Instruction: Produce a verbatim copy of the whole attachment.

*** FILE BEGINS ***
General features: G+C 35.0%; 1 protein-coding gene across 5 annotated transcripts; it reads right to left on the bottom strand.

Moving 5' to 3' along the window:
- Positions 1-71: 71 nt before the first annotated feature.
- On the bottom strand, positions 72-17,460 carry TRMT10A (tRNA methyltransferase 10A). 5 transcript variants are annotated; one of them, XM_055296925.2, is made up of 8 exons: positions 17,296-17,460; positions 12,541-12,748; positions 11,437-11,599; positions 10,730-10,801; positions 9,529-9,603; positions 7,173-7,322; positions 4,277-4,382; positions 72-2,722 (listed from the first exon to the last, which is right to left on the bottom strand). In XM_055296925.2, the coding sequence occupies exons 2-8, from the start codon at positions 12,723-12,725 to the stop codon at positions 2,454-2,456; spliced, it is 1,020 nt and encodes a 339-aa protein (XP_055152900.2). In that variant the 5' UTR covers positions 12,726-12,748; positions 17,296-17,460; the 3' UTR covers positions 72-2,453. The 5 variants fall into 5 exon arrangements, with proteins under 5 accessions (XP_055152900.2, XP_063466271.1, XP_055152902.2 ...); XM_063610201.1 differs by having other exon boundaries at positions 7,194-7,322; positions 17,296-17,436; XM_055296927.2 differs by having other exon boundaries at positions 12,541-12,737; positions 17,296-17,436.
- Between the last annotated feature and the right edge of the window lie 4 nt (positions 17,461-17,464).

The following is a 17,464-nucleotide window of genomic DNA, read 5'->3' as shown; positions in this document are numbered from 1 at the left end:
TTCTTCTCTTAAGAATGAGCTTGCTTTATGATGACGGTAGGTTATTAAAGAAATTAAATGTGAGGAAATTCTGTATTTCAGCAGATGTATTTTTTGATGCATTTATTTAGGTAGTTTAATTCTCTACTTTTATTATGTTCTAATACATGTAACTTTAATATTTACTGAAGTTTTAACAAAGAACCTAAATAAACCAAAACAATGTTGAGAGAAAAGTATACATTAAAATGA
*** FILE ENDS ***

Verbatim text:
General features: G+C 35.0%; 1 protein-coding gene across 5 annotated transcripts; it reads right to left on the bottom strand.

Moving 5' to 3' along the window:
- Positions 1-71: 71 nt before the first annotated feature.
- On the bottom strand, positions 72-17,460 carry TRMT10A (tRNA methyltransferase 10A). 5 transcript variants are annotated; one of them, XM_055296925.2, is made up of 8 exons: positions 17,296-17,460; positions 12,541-12,748; positions 11,437-11,599; positions 10,730-10,801; positions 9,529-9,603; positions 7,173-7,322; positions 4,277-4,382; positions 72-2,722 (listed from the first exon to the last, which is right to left on the bottom strand). In XM_055296925.2, the coding sequence occupies exons 2-8, from the start codon at positions 12,723-12,725 to the stop codon at positions 2,454-2,456; spliced, it is 1,020 nt and encodes a 339-aa protein (XP_055152900.2). In that variant the 5' UTR covers positions 12,726-12,748; positions 17,296-17,460; the 3' UTR covers positions 72-2,453. The 5 variants fall into 5 exon arrangements, with proteins under 5 accessions (XP_055152900.2, XP_063466271.1, XP_055152902.2 ...); XM_063610201.1 differs by having other exon boundaries at positions 7,194-7,322; positions 17,296-17,436; XM_055296927.2 differs by having other exon boundaries at positions 12,541-12,737; positions 17,296-17,436.
- Between the last annotated feature and the right edge of the window lie 4 nt (positions 17,461-17,464).

The following is a 17,464-nucleotide window of genomic DNA, read 5'->3' as shown; positions in this document are numbered from 1 at the left end:
TTCTTCTCTTAAGAATGAGCTTGCTTTATGATGACGGTAGGTTATTAAAGAAATTAAATGTGAGGAAATTCTGTATTTCAGCAGATGTATTTTTTGATGCATTTATTTAGGTAGTTTAATTCTCTACTTTTATTATGTTCTAATACATGTAACTTTAATATTTACTGAAGTTTTAACAAAGAACCTAAATAAACCAAAACAATGTTGAGAGAAAAGTATACATTAAAATGA